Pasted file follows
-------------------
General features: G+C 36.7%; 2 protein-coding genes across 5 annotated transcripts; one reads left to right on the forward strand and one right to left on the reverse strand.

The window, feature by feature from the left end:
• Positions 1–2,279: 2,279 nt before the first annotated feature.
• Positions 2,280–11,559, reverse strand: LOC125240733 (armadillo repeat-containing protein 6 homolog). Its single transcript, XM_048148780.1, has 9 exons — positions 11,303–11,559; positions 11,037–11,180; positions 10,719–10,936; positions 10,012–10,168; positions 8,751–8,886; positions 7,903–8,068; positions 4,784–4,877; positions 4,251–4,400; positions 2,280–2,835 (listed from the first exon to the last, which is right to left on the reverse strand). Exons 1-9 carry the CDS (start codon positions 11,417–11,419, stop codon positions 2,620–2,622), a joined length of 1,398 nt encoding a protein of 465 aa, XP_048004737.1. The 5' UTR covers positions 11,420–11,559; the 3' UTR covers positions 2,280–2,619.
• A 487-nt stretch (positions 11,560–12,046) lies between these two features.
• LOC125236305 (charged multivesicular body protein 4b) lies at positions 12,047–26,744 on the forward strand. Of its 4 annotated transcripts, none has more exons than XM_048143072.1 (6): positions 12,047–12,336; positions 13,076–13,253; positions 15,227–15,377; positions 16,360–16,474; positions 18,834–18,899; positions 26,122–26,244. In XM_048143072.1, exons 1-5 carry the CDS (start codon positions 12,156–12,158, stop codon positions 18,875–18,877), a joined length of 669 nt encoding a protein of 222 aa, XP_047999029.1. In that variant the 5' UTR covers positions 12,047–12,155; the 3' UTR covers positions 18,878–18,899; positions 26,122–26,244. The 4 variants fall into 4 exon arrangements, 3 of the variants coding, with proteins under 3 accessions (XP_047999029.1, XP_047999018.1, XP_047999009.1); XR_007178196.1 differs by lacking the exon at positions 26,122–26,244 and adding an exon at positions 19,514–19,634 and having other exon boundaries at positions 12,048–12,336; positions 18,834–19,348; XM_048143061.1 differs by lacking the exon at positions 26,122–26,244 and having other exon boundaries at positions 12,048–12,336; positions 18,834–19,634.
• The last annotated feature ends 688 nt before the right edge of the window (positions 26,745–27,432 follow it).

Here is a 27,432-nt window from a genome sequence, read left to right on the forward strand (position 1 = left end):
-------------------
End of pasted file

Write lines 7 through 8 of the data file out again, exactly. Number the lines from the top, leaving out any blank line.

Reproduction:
• The last annotated feature ends 688 nt before the right edge of the window (positions 26,745–27,432 follow it).

Here is a 27,432-nt window from a genome sequence, read left to right on the forward strand (position 1 = left end):